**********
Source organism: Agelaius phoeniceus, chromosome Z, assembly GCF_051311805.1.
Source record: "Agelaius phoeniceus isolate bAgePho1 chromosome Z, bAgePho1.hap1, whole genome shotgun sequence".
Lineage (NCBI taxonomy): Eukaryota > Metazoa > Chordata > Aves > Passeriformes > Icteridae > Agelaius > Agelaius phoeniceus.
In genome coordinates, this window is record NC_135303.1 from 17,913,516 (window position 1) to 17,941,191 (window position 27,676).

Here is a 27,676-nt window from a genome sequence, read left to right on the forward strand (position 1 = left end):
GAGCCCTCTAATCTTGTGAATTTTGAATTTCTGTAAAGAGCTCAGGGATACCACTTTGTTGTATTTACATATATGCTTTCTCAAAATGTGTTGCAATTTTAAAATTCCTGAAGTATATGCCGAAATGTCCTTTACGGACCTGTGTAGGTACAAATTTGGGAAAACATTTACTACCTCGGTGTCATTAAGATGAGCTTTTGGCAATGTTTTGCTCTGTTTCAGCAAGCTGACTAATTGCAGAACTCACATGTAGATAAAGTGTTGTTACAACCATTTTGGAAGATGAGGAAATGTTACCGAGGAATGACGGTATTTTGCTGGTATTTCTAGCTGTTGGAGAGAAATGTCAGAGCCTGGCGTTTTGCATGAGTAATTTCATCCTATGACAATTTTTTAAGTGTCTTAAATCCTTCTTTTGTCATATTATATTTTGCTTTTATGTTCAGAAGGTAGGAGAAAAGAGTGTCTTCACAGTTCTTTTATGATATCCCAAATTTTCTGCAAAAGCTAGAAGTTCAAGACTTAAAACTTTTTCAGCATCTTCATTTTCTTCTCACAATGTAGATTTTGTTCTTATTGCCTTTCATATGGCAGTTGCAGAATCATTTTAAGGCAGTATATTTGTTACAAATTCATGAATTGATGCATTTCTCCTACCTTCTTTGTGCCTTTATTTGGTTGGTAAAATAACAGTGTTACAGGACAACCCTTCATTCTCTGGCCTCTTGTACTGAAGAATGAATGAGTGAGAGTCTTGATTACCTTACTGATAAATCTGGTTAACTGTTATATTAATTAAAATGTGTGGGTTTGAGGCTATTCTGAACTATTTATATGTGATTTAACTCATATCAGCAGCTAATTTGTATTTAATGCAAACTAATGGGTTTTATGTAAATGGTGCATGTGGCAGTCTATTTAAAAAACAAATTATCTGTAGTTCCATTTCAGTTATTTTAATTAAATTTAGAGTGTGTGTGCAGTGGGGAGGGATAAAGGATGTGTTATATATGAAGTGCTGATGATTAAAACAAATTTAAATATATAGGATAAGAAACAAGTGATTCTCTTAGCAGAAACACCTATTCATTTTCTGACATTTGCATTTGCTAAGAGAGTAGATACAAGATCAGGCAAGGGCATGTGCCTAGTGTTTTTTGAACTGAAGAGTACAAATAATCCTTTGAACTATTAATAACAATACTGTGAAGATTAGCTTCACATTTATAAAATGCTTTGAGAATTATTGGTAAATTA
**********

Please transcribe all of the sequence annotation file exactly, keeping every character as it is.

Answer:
Source organism: Agelaius phoeniceus, chromosome Z, assembly GCF_051311805.1.
Source record: "Agelaius phoeniceus isolate bAgePho1 chromosome Z, bAgePho1.hap1, whole genome shotgun sequence".
Lineage (NCBI taxonomy): Eukaryota > Metazoa > Chordata > Aves > Passeriformes > Icteridae > Agelaius > Agelaius phoeniceus.
In genome coordinates, this window is record NC_135303.1 from 17,913,516 (window position 1) to 17,941,191 (window position 27,676).

Here is a 27,676-nt window from a genome sequence, read left to right on the forward strand (position 1 = left end):
GAGCCCTCTAATCTTGTGAATTTTGAATTTCTGTAAAGAGCTCAGGGATACCACTTTGTTGTATTTACATATATGCTTTCTCAAAATGTGTTGCAATTTTAAAATTCCTGAAGTATATGCCGAAATGTCCTTTACGGACCTGTGTAGGTACAAATTTGGGAAAACATTTACTACCTCGGTGTCATTAAGATGAGCTTTTGGCAATGTTTTGCTCTGTTTCAGCAAGCTGACTAATTGCAGAACTCACATGTAGATAAAGTGTTGTTACAACCATTTTGGAAGATGAGGAAATGTTACCGAGGAATGACGGTATTTTGCTGGTATTTCTAGCTGTTGGAGAGAAATGTCAGAGCCTGGCGTTTTGCATGAGTAATTTCATCCTATGACAATTTTTTAAGTGTCTTAAATCCTTCTTTTGTCATATTATATTTTGCTTTTATGTTCAGAAGGTAGGAGAAAAGAGTGTCTTCACAGTTCTTTTATGATATCCCAAATTTTCTGCAAAAGCTAGAAGTTCAAGACTTAAAACTTTTTCAGCATCTTCATTTTCTTCTCACAATGTAGATTTTGTTCTTATTGCCTTTCATATGGCAGTTGCAGAATCATTTTAAGGCAGTATATTTGTTACAAATTCATGAATTGATGCATTTCTCCTACCTTCTTTGTGCCTTTATTTGGTTGGTAAAATAACAGTGTTACAGGACAACCCTTCATTCTCTGGCCTCTTGTACTGAAGAATGAATGAGTGAGAGTCTTGATTACCTTACTGATAAATCTGGTTAACTGTTATATTAATTAAAATGTGTGGGTTTGAGGCTATTCTGAACTATTTATATGTGATTTAACTCATATCAGCAGCTAATTTGTATTTAATGCAAACTAATGGGTTTTATGTAAATGGTGCATGTGGCAGTCTATTTAAAAAACAAATTATCTGTAGTTCCATTTCAGTTATTTTAATTAAATTTAGAGTGTGTGTGCAGTGGGGAGGGATAAAGGATGTGTTATATATGAAGTGCTGATGATTAAAACAAATTTAAATATATAGGATAAGAAACAAGTGATTCTCTTAGCAGAAACACCTATTCATTTTCTGACATTTGCATTTGCTAAGAGAGTAGATACAAGATCAGGCAAGGGCATGTGCCTAGTGTTTTTTGAACTGAAGAGTACAAATAATCCTTTGAACTATTAATAACAATACTGTGAAGATTAGCTTCACATTTATAAAATGCTTTGAGAATTATTGGTAAATTA